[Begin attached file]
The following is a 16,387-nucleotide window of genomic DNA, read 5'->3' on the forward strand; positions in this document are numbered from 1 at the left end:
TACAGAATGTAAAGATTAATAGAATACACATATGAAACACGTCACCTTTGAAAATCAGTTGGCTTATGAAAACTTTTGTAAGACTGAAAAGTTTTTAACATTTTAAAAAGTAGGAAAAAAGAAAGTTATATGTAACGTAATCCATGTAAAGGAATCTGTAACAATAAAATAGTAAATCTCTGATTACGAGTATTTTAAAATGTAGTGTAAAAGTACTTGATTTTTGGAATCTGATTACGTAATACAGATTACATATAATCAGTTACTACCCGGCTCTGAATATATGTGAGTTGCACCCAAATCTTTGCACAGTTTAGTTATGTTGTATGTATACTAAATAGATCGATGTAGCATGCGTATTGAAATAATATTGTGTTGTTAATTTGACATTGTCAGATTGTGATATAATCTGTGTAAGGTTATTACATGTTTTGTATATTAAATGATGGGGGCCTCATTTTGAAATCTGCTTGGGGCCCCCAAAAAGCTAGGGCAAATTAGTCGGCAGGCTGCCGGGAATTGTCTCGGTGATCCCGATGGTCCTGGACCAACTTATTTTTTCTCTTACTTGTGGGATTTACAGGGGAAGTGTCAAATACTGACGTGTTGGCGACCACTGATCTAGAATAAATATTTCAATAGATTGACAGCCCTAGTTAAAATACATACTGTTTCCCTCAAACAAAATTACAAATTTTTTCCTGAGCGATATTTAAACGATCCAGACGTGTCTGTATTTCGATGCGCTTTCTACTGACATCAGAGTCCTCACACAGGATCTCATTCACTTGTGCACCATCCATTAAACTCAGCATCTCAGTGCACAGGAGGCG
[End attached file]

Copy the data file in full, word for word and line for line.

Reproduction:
The following is a 16,387-nucleotide window of genomic DNA, read 5'->3' on the forward strand; positions in this document are numbered from 1 at the left end:
TACAGAATGTAAAGATTAATAGAATACACATATGAAACACGTCACCTTTGAAAATCAGTTGGCTTATGAAAACTTTTGTAAGACTGAAAAGTTTTTAACATTTTAAAAAGTAGGAAAAAAGAAAGTTATATGTAACGTAATCCATGTAAAGGAATCTGTAACAATAAAATAGTAAATCTCTGATTACGAGTATTTTAAAATGTAGTGTAAAAGTACTTGATTTTTGGAATCTGATTACGTAATACAGATTACATATAATCAGTTACTACCCGGCTCTGAATATATGTGAGTTGCACCCAAATCTTTGCACAGTTTAGTTATGTTGTATGTATACTAAATAGATCGATGTAGCATGCGTATTGAAATAATATTGTGTTGTTAATTTGACATTGTCAGATTGTGATATAATCTGTGTAAGGTTATTACATGTTTTGTATATTAAATGATGGGGGCCTCATTTTGAAATCTGCTTGGGGCCCCCAAAAAGCTAGGGCAAATTAGTCGGCAGGCTGCCGGGAATTGTCTCGGTGATCCCGATGGTCCTGGACCAACTTATTTTTTCTCTTACTTGTGGGATTTACAGGGGAAGTGTCAAATACTGACGTGTTGGCGACCACTGATCTAGAATAAATATTTCAATAGATTGACAGCCCTAGTTAAAATACATACTGTTTCCCTCAAACAAAATTACAAATTTTTTCCTGAGCGATATTTAAACGATCCAGACGTGTCTGTATTTCGATGCGCTTTCTACTGACATCAGAGTCCTCACACAGGATCTCATTCACTTGTGCACCATCCATTAAACTCAGCATCTCAGTGCACAGGAGGCG